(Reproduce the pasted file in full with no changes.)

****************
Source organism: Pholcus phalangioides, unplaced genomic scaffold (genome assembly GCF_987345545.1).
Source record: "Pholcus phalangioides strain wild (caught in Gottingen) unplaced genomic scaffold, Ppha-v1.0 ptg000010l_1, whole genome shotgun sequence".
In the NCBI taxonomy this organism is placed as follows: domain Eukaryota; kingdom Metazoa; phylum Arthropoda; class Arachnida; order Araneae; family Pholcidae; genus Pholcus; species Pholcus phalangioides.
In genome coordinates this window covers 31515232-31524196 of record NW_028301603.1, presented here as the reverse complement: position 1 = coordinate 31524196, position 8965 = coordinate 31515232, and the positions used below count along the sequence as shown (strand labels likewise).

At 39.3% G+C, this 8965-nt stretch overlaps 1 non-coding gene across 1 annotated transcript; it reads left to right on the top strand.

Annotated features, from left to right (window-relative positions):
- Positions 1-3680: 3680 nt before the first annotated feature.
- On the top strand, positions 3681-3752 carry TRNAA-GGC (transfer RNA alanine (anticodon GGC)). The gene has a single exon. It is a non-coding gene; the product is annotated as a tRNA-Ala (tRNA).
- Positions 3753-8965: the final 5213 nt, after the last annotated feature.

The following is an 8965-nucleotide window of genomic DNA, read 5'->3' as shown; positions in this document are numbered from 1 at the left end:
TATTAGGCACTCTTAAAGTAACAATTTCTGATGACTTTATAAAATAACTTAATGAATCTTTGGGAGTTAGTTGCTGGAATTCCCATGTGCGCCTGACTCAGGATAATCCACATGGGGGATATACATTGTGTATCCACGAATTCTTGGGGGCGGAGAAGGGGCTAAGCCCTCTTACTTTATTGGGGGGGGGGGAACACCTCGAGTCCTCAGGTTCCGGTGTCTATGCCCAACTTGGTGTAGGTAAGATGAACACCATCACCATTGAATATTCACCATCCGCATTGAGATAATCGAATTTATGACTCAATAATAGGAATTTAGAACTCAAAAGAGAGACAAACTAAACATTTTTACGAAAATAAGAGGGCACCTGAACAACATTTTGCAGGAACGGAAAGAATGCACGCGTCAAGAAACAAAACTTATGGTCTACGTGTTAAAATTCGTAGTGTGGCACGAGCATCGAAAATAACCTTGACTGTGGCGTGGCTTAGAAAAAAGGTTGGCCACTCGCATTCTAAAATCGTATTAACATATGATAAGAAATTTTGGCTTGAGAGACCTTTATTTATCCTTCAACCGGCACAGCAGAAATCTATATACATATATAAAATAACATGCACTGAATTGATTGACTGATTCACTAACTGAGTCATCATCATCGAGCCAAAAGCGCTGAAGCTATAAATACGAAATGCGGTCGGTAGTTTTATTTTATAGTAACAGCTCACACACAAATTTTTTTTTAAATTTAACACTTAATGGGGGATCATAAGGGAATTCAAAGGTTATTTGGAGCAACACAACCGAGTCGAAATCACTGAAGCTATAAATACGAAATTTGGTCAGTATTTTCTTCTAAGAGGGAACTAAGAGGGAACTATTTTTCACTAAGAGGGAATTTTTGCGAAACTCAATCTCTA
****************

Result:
Source organism: Pholcus phalangioides, unplaced genomic scaffold (genome assembly GCF_987345545.1).
Source record: "Pholcus phalangioides strain wild (caught in Gottingen) unplaced genomic scaffold, Ppha-v1.0 ptg000010l_1, whole genome shotgun sequence".
In the NCBI taxonomy this organism is placed as follows: domain Eukaryota; kingdom Metazoa; phylum Arthropoda; class Arachnida; order Araneae; family Pholcidae; genus Pholcus; species Pholcus phalangioides.
In genome coordinates this window covers 31515232-31524196 of record NW_028301603.1, presented here as the reverse complement: position 1 = coordinate 31524196, position 8965 = coordinate 31515232, and the positions used below count along the sequence as shown (strand labels likewise).

At 39.3% G+C, this 8965-nt stretch overlaps 1 non-coding gene across 1 annotated transcript; it reads left to right on the top strand.

Annotated features, from left to right (window-relative positions):
- Positions 1-3680: 3680 nt before the first annotated feature.
- On the top strand, positions 3681-3752 carry TRNAA-GGC (transfer RNA alanine (anticodon GGC)). The gene has a single exon. It is a non-coding gene; the product is annotated as a tRNA-Ala (tRNA).
- Positions 3753-8965: the final 5213 nt, after the last annotated feature.

The following is an 8965-nucleotide window of genomic DNA, read 5'->3' as shown; positions in this document are numbered from 1 at the left end:
TATTAGGCACTCTTAAAGTAACAATTTCTGATGACTTTATAAAATAACTTAATGAATCTTTGGGAGTTAGTTGCTGGAATTCCCATGTGCGCCTGACTCAGGATAATCCACATGGGGGATATACATTGTGTATCCACGAATTCTTGGGGGCGGAGAAGGGGCTAAGCCCTCTTACTTTATTGGGGGGGGGGGAACACCTCGAGTCCTCAGGTTCCGGTGTCTATGCCCAACTTGGTGTAGGTAAGATGAACACCATCACCATTGAATATTCACCATCCGCATTGAGATAATCGAATTTATGACTCAATAATAGGAATTTAGAACTCAAAAGAGAGACAAACTAAACATTTTTACGAAAATAAGAGGGCACCTGAACAACATTTTGCAGGAACGGAAAGAATGCACGCGTCAAGAAACAAAACTTATGGTCTACGTGTTAAAATTCGTAGTGTGGCACGAGCATCGAAAATAACCTTGACTGTGGCGTGGCTTAGAAAAAAGGTTGGCCACTCGCATTCTAAAATCGTATTAACATATGATAAGAAATTTTGGCTTGAGAGACCTTTATTTATCCTTCAACCGGCACAGCAGAAATCTATATACATATATAAAATAACATGCACTGAATTGATTGACTGATTCACTAACTGAGTCATCATCATCGAGCCAAAAGCGCTGAAGCTATAAATACGAAATGCGGTCGGTAGTTTTATTTTATAGTAACAGCTCACACACAAATTTTTTTTTAAATTTAACACTTAATGGGGGATCATAAGGGAATTCAAAGGTTATTTGGAGCAACACAACCGAGTCGAAATCACTGAAGCTATAAATACGAAATTTGGTCAGTATTTTCTTCTAAGAGGGAACTAAGAGGGAACTATTTTTCACTAAGAGGGAATTTTTGCGAAACTCAATCTCTA